Sugar: does it make children go 'hyper'?

Thursday, May 25, 2006
To find out the truth about sugar — does giving kids lots of lollies make them go hyper?

We all know the story — the more lollies kids eat, the more hyperactive they become. But do lollies really send kids on an out-of-control sugar high? Or are they just a harmless childhood treat? Kids Arianna and her friend Julia are let loose on a sanctioned trip to their local lolly shop.

The test is to find out if there is any change in the kids' behaviour as soon as the sugar kicks in. During the test, the kids managed to keep a lid on their hyperactivity during the actual eating bit, but it's a different story when the girls leave to go home.

Mum 1: "When they got back home they just ran around."

Mum 2: "Pretty hyper, running up and down the hallway, screaming at the top of their lungs."

Mum 1: "They were very loud."

But could the girls have been excited to be together and having fun or was their hyperactivity the result of eating the sweets?

Mum 2: "I believe it had something to do with candy!" The results may look pretty cut and dried — give your kids some lollies and they're bound to go hyper. But things aren't always what they seem.

Scientifically, there is no link to show that sugar does cause children to become hyperactive.

According to Dr Kleinman, Professor of Pediatrics at the Harvard Medical School in Boston, "There are no studies to show that sugar in the commonly eaten foods makes children overly active or causes them to be hyperactive and have attention deficit."
In all the studies that have been done over the years, some kids were given sugar, and some were given sugar substitutes. The results have shown that if you have somebody watching the children and they don't know which child was given the sugar or the substitute, they can't tell which child had the sugar or the non sugar.

Therefore, as Dr Kleinman sees it, sugar's not the culprit — the child's environment is.

"Let me explain this a little bit. You bring a child to church and most children are going to sit there quietly and not be terribly active. You bring them out to a playground and they're going to be running all over the place. The setting makes a difference. There's no relationship between eating that food and being normally active," she says.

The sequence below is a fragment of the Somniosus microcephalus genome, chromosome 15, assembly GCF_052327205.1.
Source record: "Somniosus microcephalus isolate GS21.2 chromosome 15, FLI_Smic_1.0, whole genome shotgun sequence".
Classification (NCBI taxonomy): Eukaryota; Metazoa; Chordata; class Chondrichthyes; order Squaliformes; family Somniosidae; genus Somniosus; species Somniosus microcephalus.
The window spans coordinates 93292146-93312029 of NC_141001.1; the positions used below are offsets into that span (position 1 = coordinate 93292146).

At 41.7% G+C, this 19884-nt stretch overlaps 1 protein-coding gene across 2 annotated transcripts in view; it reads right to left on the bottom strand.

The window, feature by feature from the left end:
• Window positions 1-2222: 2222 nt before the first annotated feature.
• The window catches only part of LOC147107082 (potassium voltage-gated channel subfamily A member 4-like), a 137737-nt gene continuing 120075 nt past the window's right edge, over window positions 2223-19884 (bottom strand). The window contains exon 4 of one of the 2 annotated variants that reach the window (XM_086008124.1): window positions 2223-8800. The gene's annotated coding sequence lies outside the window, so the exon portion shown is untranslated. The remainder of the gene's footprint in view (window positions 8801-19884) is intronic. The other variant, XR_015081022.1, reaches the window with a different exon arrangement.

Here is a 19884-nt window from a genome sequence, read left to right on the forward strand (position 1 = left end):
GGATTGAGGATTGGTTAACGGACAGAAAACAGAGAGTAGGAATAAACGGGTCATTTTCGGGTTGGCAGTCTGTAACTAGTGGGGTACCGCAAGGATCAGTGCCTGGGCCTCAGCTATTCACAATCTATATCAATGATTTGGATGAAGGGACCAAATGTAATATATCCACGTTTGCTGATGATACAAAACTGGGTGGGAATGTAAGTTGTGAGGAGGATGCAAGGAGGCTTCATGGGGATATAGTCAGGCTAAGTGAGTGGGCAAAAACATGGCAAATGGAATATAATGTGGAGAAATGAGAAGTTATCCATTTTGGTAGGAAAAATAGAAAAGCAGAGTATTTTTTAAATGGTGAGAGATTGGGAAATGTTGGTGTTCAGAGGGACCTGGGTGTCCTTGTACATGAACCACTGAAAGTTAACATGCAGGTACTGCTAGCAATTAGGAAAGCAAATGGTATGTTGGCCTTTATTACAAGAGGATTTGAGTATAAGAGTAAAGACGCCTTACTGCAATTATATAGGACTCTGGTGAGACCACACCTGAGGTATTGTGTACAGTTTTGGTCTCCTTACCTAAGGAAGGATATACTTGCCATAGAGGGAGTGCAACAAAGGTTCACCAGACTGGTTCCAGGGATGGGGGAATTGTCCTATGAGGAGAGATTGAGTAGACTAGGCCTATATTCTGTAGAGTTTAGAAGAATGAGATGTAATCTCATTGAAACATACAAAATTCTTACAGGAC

So if sugar isn't the culprit, how much should they be allowed to eat?

According to Boston-based nutritionist Debra Wein, when it comes to sugar, it's helping to contribute to growing obesity rates, leading to higher rates of diabetes and other consequences of obesity.

Parents should also be worried about potential tooth decay! Also, kids who eat too much sugar start craving it — a consequence of their blood sugar levels continually rising and falling.

While most doctors will stand by the fact that there is no scientific link between the two, they will advise that when it comes to sugary foods it is best off given as a treat.

Therefore the solution, says Dr Wein, is moderation: "Moderating the amount of sugars would be great. Substituting some healthier snacks, limiting just portions would be great. I think, as parents, our role is to give our children healthy options and to look at good quality then let them choose quantity. When it comes to sugar and that kind of things, it's more of this is a treat, something special, not something we do on a regular basis."

  • The recommended daily intake of sugar is four to five teaspoons but many kids consume closer to 25 teaspoons a day.

  • Kids can get 10 teaspoons worth of sugar just from drinking one can of regular soft drink.

  • Childhood obesity is a major issue as around 25 percent of Australian kids are estimated to be overweight or obese.

  • Dietary changes are needed — or the percentage of effected Aussie kids will continue to climb and by the year 2020, based on current trends, up to 40 percent of children will be overweight or obese.

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